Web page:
The main opposition in Zimbabwe has rebuffed President Emmerson Mnangagwa’s call for dialogue to ease the rising political tension, terming it insincere.
The southern African country has been on the edge since January 14 when protests against a steep increase in fuel prices turned violent.
According to human rights groups, a heavy-handed response to the unrest by the military saw the death of 12 people and 78 others left nursing gunshot wounds.
President Mnangagwa invited all the 21 candidates that took part in last year’s presidential elections for a meeting on Wednesday to discuss a ‘framework for national dialogue’ to re-unite the country.
However, the Movement for Democratic Change (MDC) Alliance led by Mr Nelson Chamisa said its leader would not attend the meeting, accusing the president of trying to pre-empt efforts “towards genuine dialogue”.
“We have a political crisis arising out of a disputed and rigged presidential election result in Zimbabwe,” tweeted Mr Chamisa, who narrowly lost to President Mnangagwa in the July 2018 polls.
“The presidency is disputed. We need genuine dialogue under a credible convener and mediator to solve this crisis. Stop citizens’ abuses, beatings and arrests,” he added.
Mr Chamisa refused to concede defeat after accusing President Mnangagwa of manipulating the polls.
The MDC Alliance said its conditions for talks with the ruling Zanu-PF, which included demands that the military stops targeting opposition and civil society activists for abductions, had not been met.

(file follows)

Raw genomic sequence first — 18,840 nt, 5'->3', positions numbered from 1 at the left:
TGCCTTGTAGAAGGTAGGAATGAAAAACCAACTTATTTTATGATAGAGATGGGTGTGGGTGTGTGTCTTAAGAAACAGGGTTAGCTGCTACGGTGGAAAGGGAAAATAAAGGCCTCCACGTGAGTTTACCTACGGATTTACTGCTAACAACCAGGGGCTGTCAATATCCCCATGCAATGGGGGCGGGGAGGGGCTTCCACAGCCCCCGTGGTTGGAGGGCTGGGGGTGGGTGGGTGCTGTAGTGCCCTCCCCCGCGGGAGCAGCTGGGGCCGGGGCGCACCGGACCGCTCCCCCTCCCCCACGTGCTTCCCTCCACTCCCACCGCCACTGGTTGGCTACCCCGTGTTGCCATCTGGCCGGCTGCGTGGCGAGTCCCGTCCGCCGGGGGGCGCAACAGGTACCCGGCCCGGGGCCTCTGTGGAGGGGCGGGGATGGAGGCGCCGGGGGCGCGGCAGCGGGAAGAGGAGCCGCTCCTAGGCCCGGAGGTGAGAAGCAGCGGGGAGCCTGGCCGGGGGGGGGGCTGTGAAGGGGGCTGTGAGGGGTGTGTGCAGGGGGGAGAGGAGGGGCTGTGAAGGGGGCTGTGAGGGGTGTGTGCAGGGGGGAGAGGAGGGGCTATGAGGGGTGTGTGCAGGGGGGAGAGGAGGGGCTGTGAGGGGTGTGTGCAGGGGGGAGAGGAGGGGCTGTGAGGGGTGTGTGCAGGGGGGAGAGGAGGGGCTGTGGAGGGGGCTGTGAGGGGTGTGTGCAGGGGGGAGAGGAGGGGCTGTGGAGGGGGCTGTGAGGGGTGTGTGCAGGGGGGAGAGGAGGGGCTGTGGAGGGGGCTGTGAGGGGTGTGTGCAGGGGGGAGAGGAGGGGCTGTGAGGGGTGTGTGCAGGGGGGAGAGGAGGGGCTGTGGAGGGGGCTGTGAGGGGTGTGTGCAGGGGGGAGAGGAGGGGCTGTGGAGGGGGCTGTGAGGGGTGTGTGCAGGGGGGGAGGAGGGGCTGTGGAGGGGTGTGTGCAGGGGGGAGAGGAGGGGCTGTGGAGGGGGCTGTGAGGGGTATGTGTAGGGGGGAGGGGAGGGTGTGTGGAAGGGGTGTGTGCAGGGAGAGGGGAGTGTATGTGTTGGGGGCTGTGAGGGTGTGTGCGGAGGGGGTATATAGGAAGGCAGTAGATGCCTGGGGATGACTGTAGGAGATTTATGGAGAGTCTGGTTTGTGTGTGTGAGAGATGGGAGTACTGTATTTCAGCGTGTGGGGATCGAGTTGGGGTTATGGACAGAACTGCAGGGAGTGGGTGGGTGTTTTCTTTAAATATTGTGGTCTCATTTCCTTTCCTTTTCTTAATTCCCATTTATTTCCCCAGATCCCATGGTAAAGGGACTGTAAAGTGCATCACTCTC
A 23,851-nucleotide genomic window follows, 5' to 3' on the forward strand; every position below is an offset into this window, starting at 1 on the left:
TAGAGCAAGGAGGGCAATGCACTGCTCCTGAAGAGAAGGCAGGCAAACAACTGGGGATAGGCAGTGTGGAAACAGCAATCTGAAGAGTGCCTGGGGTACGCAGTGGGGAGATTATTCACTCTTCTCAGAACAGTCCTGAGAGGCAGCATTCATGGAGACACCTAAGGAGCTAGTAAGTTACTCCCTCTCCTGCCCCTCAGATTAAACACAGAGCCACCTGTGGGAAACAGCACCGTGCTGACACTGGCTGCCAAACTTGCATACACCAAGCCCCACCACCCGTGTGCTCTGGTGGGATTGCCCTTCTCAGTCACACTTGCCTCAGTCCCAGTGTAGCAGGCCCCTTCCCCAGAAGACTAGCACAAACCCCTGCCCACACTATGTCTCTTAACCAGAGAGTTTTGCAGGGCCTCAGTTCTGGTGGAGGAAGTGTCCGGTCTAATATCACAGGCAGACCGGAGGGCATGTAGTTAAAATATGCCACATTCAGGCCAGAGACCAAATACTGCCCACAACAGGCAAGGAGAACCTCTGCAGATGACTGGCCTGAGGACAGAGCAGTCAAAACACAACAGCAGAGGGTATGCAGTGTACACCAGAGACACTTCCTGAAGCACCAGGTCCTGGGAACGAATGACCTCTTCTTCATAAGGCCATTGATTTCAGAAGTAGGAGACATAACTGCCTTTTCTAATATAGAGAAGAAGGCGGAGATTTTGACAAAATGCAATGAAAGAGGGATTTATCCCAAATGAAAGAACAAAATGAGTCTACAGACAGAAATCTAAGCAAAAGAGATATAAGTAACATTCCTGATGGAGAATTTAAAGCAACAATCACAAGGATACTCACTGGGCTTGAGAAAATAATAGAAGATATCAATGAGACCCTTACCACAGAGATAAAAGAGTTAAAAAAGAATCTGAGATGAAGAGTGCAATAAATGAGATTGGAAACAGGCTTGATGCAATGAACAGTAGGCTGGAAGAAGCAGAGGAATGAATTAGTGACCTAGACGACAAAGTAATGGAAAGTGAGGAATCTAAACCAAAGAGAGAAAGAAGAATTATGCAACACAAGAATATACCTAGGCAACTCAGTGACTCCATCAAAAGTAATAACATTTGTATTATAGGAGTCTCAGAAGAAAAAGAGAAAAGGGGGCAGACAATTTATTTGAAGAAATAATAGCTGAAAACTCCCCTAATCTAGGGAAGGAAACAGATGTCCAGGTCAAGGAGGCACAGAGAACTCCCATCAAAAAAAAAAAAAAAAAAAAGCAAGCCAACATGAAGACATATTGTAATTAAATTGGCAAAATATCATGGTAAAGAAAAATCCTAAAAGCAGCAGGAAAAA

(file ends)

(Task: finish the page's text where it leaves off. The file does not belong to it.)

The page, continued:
“(We want to) underscore the civil society minimum conditions for national dialogue that are already in the public domain, including the immediate release of political prisoners, the cessation of the current clampdown by the state and the return to barracks by the armed forces; and a full disclosure of the number of citizens killed so far, those injured, and the requisite action to deal with the perpetrators,” the MDC Alliance said in a statement on Wednesday.
Last week, President Mnangagwa who took over from long time ruler Robert Mugabe in a November 2017 military coup, said he would not hold talks with Mr Chamisa until the youthful opposition leader recognised his election victory.
The Zimbabwean leader has come under pressure from the international community to end human rights abuses by the army with the UK revealing on Tuesday that it was considering tightening sanctions against Harare.